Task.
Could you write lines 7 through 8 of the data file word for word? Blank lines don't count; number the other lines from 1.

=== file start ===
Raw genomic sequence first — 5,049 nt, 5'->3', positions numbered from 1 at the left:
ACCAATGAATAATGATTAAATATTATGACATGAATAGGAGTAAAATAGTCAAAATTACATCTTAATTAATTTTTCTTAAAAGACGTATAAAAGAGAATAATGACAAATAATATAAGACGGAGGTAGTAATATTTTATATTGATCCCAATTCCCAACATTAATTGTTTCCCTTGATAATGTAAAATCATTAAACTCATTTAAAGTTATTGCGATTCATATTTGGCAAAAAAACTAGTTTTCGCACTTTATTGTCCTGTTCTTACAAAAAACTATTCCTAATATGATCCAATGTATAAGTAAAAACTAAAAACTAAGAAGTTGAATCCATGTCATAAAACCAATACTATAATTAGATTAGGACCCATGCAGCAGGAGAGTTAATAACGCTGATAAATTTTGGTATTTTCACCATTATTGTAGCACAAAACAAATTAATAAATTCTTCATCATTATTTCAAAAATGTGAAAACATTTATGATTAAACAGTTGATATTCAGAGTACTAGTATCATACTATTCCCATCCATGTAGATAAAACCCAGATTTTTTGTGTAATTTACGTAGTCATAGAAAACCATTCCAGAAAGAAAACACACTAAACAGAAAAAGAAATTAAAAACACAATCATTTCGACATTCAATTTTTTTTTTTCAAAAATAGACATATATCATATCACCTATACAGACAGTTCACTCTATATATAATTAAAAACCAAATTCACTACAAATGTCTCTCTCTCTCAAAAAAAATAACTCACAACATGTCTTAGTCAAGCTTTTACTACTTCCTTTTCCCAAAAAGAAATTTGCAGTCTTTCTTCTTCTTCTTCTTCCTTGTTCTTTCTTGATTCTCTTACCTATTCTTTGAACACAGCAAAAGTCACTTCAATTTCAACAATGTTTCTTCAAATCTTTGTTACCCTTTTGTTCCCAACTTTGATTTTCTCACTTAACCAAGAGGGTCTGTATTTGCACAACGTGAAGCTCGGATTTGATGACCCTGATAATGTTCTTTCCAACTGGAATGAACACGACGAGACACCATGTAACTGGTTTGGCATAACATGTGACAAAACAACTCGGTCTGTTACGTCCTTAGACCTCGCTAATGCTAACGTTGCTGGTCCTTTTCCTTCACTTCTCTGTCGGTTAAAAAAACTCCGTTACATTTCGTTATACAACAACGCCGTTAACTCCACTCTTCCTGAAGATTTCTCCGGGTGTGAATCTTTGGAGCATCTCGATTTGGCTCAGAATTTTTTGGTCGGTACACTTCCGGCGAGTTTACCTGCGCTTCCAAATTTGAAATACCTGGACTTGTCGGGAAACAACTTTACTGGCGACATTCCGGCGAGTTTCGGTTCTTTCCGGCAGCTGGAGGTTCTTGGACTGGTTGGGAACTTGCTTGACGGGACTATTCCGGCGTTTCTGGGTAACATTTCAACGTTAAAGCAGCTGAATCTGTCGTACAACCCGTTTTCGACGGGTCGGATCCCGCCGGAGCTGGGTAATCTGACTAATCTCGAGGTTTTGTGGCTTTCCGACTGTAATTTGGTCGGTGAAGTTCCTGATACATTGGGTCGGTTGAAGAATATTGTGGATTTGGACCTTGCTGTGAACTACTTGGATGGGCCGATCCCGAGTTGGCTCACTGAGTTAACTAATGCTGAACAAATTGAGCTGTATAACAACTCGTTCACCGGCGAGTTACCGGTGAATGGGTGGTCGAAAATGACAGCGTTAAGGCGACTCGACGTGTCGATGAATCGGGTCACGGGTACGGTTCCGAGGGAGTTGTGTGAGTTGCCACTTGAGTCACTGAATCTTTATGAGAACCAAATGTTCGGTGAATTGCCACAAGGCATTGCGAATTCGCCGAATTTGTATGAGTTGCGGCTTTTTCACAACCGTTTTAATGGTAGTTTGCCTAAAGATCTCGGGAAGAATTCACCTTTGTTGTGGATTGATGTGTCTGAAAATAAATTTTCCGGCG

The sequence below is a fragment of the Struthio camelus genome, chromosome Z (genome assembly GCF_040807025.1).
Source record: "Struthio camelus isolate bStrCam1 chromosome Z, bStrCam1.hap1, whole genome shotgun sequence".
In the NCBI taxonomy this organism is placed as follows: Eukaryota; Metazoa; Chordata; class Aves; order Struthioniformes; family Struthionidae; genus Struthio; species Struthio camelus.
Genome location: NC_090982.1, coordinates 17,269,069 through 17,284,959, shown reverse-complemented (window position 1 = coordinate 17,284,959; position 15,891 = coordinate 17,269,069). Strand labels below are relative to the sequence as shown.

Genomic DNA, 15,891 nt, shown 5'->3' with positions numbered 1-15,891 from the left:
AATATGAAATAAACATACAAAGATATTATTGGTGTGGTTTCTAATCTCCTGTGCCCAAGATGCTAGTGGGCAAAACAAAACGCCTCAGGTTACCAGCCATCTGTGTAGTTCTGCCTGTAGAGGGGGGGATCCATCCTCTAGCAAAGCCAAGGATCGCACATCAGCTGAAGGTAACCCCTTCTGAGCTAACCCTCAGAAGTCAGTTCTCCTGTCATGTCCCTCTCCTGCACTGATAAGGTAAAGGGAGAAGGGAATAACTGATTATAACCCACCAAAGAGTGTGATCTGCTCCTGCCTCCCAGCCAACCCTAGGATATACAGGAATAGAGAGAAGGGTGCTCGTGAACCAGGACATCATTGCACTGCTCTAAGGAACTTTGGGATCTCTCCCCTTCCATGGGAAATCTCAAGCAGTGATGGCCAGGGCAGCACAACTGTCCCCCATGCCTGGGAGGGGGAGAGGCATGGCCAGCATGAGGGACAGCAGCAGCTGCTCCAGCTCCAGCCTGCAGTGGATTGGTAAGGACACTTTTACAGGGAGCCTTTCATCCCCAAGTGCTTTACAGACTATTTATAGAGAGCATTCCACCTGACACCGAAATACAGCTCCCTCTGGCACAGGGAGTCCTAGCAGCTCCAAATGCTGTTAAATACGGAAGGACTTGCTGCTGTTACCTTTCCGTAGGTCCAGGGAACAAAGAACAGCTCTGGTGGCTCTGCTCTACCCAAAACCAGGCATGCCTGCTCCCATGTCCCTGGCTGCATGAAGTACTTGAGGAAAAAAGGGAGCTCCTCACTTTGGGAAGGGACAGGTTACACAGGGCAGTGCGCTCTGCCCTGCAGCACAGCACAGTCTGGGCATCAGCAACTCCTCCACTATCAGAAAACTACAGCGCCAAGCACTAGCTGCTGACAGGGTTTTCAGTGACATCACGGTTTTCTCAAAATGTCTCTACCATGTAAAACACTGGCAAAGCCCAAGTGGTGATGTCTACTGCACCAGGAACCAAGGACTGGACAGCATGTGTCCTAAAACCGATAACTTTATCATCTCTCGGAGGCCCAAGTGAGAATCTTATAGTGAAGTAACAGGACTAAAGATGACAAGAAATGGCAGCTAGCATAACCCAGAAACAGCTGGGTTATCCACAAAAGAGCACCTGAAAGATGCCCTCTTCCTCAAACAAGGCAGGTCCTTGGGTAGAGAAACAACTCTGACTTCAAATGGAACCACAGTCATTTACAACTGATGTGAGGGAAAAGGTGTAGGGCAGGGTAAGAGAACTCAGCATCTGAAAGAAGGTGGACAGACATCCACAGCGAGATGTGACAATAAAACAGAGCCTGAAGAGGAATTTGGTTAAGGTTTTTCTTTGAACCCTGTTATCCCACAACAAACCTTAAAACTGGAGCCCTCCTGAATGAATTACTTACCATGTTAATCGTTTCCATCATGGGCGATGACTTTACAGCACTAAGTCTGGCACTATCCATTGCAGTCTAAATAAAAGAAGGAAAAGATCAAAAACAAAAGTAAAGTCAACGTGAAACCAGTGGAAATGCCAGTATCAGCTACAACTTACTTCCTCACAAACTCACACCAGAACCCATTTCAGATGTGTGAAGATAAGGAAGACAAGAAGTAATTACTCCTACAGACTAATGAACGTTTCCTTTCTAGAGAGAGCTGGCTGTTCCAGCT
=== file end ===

Genomic DNA, 15,891 nt, shown 5'->3' with positions numbered 1-15,891 from the left:
AATATGAAATAAACATACAAAGATATTATTGGTGTGGTTTCTAATCTCCTGTGCCCAAGATGCTAGTGGGCAAAACAAAACGCCTCAGGTTACCAGCCATCTGTGTAGTTCTGCCTGTAGAGGGGGGGATCCATCCTCTAGCAAAGCCAAGGATCGCACATCAGCTGAAGGTAACCCCTTCTGAGCTAACCCTCAGAAGTCAGTTCTCCTGTCATGTCCCTCTCCTGCACTGATAAGGTAAAGGGAGAAGGGAATAACTGATTATAACCCACCAAAGAGTGTGATCTGCTCCTGCCTCCCAGCCAACCCTAGGATATACAGGAATAGAGAGAAGGGTGCTCGTGAACCAGGACATCATTGCACTGCTCTAAGGAACTTTGGGATCTCTCCCCTTCCATGGGAAATCTCAAGCAGTGATGGCCAGGGCAGCACAACTGTCCCCCATGCCTGGGAGGGGGAGAGGCATGGCCAGCATGAGGGACAGCAGCAGCTGCTCCAGCTCCAGCCTGCAGTGGATTGGTAAGGACACTTTTACAGGGAGCCTTTCATCCCCAAGTGCTTTACAGACTATTTATAGAGAGCATTCCACCTGACACCGAAATACAGCTCCCTCTGGCACAGGGAGTCCTAGCAGCTCCAAATGCTGTTAAATACGGAAGGACTTGCTGCTGTTACCTTTCCGTAGGTCCAGGGAACAAAGAACAGCTCTGGTGGCTCTGCTCTACCCAAAACCAGGCATGCCTGCTCCCATGTCCCTGGCTGCATGAAGTACTTGAGGAAAAAAGGGAGCTCCTCACTTTGGGAAGGGACAGGTTACACAGGGCAGTGCGCTCTGCCCTGCAGCACAGCACAGTCTGGGCATCAGCAACTCCTCCACTATCAGAAAACTACAGCGCCAAGCACTAGCTGCTGACAGGGTTTTCAGTGACATCACGGTTTTCTCAAAATGTCTCTACCATGTAAAACACTGGCAAAGCCCAAGTGGTGATGTCTACTGCACCAGGAACCAAGGACTGGACAGCATGTGTCCTAAAACCGATAACTTTATCATCTCTCGGAGGCCCAAGTGAGAATCTTATAGTGAAGTAACAGGACTAAAGATGACAAGAAATGGCAGCTAGCATAACCCAGAAACAGCTGGGTTATCCACAAAAGAGCACCTGAAAGATGCCCTCTTCCTCAAACAAGGCAGGTCCTTGGGTAGAGAAACAACTCTGACTTCAAATGGAACCACAGTCATTTACAACTGATGTGAGGGAAAAGGTGTAGGGCAGGGTAAGAGAACTCAGCATCTGAAAGAAGGTGGACAGACATCCACAGCGAGATGTGACAATAAAACAGAGCCTGAAGAGGAATTTGGTTAAGGTTTTTCTTTGAACCCTGTTATCCCACAACAAACCTTAAAACTGGAGCCCTCCTGAATGAATTACTTACCATGTTAATCGTTTCCATCATGGGCGATGACTTTACAGCACTAAGTCTGGCACTATCCATTGCAGTCTAAATAAAAGAAGGAAAAGATCAAAAACAAAAGTAAAGTCAACGTGAAACCAGTGGAAATGCCAGTATCAGCTACAACTTACTTCCTCACAAACTCACACCAGAACCCATTTCAGATGTGTGAAGATAAGGAAGACAAGAAGTAATTACTCCTACAGACTAATGAACGTTTCCTTTCTAGAGAGAGCTGGCTGTTCCAGCT